Column store indexes had been released with SQL Server 2012 to optimize data warehouse workloads that have specific patterns, data are loaded through T-SQL scripts or through SSIS packages, several times a day, in any case the frequency is not important, only that the available data is loaded in the same execution. At the end of ETL process, data is read with reporting tools. Usually data is written one time, then read multiple times.
In SQL Server 2012 there was the non-clustered column store index only; like a traditional B-Tree non-clustered index, it was a secondary index. However, it differs from a traditional B-Tree index because it is based on a columnar structure, though, the base table remains organized by row (in a structure called row-store and saved in 8K data pages).
The column store indexes are part of Microsoft In-Memory Technologies because they use xVelocity engine for data compression optimization and its implementation is based on a columnar structure such as PowerPivot and SSAS Tabular. Data in column store indexes are organized by column, each memory page stores data from a single column, so each column can be accessed independently. This means that SQL Server Storage Engine will be able to fetch the only columns it needs. In addition, data is highly compressed, so more data will fit in memory and the I/O operations can greatly decrease.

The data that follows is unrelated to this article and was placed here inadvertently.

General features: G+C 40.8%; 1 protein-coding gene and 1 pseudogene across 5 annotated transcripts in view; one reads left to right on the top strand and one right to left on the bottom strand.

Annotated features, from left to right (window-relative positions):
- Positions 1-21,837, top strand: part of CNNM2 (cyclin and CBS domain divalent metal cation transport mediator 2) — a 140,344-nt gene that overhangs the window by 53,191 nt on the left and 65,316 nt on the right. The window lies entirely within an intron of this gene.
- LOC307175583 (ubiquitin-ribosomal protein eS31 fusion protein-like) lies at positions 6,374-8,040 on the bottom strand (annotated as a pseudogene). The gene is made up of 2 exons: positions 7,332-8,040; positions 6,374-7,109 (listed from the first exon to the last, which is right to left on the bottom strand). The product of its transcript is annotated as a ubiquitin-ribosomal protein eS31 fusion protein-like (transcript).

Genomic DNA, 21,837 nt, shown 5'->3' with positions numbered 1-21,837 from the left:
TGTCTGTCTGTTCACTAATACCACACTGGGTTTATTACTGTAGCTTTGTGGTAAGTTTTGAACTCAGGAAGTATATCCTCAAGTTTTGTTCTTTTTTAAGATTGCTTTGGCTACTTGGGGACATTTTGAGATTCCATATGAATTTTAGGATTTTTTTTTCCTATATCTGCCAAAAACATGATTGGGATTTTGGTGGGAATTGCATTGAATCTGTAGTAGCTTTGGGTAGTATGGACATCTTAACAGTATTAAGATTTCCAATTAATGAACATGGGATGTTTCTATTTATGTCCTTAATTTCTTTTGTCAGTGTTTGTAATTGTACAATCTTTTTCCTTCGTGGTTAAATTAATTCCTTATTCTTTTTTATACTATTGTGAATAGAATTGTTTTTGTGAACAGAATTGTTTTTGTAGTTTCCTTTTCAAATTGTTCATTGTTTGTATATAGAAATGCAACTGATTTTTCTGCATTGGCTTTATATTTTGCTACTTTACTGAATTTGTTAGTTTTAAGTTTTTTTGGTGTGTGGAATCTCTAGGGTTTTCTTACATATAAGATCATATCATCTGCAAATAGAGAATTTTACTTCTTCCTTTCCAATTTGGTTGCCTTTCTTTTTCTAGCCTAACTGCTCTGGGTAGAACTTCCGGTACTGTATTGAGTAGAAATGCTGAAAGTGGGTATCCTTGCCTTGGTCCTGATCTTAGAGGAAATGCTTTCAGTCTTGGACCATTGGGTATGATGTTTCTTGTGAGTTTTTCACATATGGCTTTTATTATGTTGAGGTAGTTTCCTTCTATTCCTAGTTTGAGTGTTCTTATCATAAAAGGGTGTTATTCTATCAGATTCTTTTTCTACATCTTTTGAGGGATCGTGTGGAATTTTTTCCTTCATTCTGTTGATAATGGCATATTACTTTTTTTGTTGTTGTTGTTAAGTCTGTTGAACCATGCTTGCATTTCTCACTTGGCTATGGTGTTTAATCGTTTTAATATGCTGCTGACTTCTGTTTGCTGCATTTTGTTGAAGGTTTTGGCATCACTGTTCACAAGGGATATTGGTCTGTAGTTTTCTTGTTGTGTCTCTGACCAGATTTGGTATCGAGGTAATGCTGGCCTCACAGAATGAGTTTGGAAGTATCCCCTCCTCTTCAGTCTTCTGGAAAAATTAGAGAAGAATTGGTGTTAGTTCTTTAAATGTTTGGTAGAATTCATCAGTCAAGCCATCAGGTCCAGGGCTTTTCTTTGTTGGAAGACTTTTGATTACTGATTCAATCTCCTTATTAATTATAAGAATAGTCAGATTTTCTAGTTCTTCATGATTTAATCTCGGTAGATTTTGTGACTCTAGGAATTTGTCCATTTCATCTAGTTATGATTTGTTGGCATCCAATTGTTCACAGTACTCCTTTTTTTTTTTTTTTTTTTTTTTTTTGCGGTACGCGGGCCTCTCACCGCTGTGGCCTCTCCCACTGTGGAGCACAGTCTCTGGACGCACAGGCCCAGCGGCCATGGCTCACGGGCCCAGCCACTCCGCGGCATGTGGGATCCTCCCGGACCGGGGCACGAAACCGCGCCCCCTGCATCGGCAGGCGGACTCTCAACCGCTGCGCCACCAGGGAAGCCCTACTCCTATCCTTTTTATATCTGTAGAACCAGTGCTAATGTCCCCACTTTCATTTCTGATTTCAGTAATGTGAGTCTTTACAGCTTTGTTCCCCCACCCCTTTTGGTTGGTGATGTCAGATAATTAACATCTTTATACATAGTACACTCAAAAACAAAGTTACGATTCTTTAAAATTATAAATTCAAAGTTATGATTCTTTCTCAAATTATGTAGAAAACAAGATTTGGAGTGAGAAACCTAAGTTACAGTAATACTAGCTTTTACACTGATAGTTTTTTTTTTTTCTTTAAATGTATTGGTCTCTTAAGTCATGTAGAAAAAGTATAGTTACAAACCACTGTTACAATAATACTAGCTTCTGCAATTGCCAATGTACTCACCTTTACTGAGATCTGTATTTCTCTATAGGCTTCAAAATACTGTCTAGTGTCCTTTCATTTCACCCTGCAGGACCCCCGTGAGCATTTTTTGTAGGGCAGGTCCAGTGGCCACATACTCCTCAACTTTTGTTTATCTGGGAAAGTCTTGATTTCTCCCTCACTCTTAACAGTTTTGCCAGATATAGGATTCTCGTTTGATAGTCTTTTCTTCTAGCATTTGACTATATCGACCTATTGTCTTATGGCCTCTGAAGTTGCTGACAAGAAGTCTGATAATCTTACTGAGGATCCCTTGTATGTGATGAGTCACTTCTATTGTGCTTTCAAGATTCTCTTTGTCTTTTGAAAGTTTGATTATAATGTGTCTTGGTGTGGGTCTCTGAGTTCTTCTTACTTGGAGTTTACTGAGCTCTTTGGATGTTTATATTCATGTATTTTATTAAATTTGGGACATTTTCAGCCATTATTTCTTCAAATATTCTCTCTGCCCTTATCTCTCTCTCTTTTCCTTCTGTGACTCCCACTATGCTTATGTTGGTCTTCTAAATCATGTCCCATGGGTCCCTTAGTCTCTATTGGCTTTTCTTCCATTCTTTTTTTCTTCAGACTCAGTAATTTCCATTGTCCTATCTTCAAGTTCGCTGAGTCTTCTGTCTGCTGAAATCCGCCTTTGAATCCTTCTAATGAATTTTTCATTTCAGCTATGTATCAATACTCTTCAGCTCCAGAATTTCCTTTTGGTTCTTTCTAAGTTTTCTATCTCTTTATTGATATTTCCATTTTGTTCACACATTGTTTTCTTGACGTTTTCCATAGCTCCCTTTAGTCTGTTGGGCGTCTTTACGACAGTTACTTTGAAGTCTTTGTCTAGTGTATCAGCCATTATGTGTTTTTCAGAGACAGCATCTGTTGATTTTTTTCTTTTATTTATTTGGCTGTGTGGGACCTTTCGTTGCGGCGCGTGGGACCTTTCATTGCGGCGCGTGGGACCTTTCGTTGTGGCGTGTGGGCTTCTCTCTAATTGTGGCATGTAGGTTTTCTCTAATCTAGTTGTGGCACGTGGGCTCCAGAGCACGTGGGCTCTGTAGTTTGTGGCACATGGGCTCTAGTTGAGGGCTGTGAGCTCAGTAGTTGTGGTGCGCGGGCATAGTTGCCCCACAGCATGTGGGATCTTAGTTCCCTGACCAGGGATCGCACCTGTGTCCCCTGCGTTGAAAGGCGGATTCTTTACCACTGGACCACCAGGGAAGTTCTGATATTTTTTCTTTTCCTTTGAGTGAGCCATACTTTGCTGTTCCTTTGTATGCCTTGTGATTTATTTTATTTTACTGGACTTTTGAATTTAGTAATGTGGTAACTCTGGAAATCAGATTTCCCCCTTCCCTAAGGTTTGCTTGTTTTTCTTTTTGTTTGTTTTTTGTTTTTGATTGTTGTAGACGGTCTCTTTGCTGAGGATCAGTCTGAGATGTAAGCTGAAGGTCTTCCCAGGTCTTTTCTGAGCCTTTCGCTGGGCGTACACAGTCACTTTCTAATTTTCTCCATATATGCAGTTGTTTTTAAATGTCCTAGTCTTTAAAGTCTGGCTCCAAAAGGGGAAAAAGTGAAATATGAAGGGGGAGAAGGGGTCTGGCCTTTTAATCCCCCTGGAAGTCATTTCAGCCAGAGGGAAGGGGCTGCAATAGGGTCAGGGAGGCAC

Column store indexes structure
Before talking about new feature of column store indexes in SQL Server 2014, it is important to introduce three keywords: Segment, Row Group and Compression. In a column store index, a segment contains values for one column of a particular set of rows called row group. As it is possible to see in the following picture, each red and gray portions are segments. When you create a column store index, the rows in the table will be divided in groups and each row group contains about 1 million rows (the exact number of rows in each row group is 1,048,576; in other word there are 2^20 rows in each row group). Column store transforms the internal index organization from row organization to columnar organization and there will be one segment for each column and for each row group. Column store indexes are part of Microsoft In-Memory technologies in which data is compressed and the compression plays a very important role, so each segment is compressed and stored in a separate LOB.
This article does not detail the algorithms to compress data in column store index. At any rate, keep in mind that each segment stores the same type of data, so in a segment, there will be homogeneous data and in this scenario, the compression algorithms will be more efficient than the one used to compress table rows because row usually contains different type of data. In general, data compression can be implemented using different techniques such as:
- Dictionary Encoding
- Run-length Encoding
- Bit Packing
- Archival Compression (only in SQL Server 2014)
- It can reduce disk space up to 27%
The techniques used by SQL Server to compress data are undocumented.
The following picture shows an example of row groups and segments in a column store index... continue reading full article here.
Thanks to my friend Viviana Viola for the grammar review.